Re: Why does cold weather makes us sick?
On Sun, 21 Dec 2003 23:21:03 -0500, "Jeff" <email@example.com> wrote:
><firstname.lastname@example.org> wrote in message news:email@example.com
>> On Fri, 19 Dec 2003 20:21:28 -0500, "Jeff" <firstname.lastname@example.org>
>> ><email@example.com> wrote in message news:firstname.lastname@example.org
>> >> The common cold virus will not survive in normal body temperatures. So
>> >> body has the cold virus and you are exposed to cold weather, the virus
>> >> multiply. Breathing cold air can help the virus to reproduce if it is
>> >> So try to keep your nose warm.
>> >This is utter bull****. Please note words "slightly below body
>> >Keeping your nose warm won't make a difference. Besides, unless you live outside, the air temp.
>> >in the nose will get into the right range for
>> >reproduction (don't forget, you breath cool air, like 22 C when you
>> >in, keeping the temperature of the nasal passages a nice comfy (for
>> >33-35 C.
>> Based on past experience, when my nose gets cold I start sniffling shortly thereafter. If I warm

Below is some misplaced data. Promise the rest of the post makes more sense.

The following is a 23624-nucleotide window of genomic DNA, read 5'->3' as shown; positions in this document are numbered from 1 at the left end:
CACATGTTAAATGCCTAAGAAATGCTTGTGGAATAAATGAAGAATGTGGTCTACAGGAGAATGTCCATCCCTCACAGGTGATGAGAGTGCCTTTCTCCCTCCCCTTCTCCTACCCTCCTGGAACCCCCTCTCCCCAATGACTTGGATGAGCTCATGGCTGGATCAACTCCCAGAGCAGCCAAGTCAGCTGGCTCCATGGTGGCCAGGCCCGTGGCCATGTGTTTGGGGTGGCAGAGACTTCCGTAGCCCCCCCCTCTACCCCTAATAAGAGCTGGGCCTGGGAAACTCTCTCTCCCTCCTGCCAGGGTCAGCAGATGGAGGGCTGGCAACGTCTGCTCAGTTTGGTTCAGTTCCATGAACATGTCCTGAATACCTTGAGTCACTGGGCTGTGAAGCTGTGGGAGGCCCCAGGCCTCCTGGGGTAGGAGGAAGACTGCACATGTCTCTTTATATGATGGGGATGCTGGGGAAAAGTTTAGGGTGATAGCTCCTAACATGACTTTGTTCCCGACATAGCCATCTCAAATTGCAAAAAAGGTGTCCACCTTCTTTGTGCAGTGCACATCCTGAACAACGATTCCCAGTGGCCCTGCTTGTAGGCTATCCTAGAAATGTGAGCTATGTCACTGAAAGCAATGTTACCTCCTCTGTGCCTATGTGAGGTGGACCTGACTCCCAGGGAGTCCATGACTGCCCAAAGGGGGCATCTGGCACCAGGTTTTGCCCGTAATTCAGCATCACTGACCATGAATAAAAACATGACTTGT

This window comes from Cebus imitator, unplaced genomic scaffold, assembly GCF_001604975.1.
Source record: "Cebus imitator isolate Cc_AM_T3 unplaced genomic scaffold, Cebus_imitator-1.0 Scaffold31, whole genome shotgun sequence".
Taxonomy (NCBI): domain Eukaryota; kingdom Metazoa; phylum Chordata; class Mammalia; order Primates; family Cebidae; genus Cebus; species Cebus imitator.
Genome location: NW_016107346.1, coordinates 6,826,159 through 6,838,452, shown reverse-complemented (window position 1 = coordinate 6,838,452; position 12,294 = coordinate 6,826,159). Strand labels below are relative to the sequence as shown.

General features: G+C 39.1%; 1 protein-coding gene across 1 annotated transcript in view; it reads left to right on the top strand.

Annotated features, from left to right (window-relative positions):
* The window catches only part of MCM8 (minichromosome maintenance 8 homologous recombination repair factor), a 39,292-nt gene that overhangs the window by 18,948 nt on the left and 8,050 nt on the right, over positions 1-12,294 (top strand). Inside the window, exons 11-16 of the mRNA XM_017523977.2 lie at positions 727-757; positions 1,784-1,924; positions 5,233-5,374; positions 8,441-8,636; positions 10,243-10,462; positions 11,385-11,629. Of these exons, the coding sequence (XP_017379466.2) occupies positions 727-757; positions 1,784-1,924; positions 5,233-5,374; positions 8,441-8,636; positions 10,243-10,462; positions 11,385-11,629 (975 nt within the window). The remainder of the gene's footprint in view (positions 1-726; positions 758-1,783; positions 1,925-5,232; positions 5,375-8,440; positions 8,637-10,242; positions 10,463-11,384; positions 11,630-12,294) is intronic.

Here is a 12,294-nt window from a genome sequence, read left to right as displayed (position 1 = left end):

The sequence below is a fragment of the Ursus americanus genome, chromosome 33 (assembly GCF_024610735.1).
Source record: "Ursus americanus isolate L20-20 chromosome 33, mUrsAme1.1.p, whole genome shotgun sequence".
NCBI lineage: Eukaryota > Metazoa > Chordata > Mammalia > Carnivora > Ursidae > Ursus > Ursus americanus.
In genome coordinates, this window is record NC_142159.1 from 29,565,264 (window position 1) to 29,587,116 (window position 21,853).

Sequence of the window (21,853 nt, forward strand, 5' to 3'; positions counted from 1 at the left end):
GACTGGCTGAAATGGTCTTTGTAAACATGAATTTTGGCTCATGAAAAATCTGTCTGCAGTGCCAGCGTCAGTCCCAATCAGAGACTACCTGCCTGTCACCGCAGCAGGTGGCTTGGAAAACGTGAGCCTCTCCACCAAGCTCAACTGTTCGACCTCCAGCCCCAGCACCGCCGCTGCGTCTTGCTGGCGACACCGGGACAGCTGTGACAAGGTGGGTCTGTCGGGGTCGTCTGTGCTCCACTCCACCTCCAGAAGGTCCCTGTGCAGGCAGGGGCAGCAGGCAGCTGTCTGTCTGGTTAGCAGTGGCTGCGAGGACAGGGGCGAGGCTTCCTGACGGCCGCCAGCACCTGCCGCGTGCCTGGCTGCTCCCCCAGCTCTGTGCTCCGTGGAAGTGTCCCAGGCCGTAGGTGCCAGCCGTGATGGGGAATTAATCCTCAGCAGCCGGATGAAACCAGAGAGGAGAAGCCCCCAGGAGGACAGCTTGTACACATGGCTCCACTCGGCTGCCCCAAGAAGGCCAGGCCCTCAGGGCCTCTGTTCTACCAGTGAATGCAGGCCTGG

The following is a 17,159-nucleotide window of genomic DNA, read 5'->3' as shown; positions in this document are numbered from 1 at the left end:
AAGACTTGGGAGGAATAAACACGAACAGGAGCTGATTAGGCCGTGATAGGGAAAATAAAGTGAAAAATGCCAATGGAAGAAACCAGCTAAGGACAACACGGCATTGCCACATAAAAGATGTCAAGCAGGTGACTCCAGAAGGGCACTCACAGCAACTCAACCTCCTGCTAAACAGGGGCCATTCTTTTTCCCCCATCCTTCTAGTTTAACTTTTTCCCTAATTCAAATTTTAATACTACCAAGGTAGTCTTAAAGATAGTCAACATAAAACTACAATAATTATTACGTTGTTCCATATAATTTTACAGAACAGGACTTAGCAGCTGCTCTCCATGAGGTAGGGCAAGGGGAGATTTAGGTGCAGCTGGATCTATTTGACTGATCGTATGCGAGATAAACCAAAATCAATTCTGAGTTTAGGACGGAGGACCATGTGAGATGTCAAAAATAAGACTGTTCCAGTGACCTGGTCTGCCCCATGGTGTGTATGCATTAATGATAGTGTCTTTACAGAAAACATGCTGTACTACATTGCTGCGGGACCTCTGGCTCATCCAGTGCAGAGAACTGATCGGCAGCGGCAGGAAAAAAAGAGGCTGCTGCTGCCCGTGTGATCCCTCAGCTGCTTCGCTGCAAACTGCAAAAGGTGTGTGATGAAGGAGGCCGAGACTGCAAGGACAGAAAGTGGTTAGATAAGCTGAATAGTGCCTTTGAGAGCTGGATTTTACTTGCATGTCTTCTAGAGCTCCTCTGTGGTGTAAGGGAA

>> up my nose, the sniffling goes away and the Cold
>> not follow. So it may be bull**** but it works anyhow.
>A runny nose is not a cold. The nose runs in response to cold because it makes more mucus when we
>go out in the cold. It has nothing to do with a cold (viral infection).
>> It does not matter whether I am inside or outside. If my nose gets cold,
>> catch a cold.
>No, you don't catch a cold. A runny nose is not a cold.
>Now, I know what you are going to say: you really catch a cold. Most likely what you remember is
>when you have a cold, you recall how you were outside a while ago, and your nose started to run.
>What you probably don't remember is all the times you were outside and did not get a cold
>afterwards. So you selectively remember the events you (falsely) associate with catching the cold.
I have gone out in the cold weather and not gotten a cold, nor has my nose gotten cold. But even
when the weather is not cold, when my nose gets cold, I get a cold. You can call it a runny nose
only but when I get a runny nose I call it a cold. Doctors sometimes call it a virus but they don't
check to see whether it is a virus. If I warm up my nose, chances are the cold will go away. I don't
get tests to see whether I have a virus. Who does?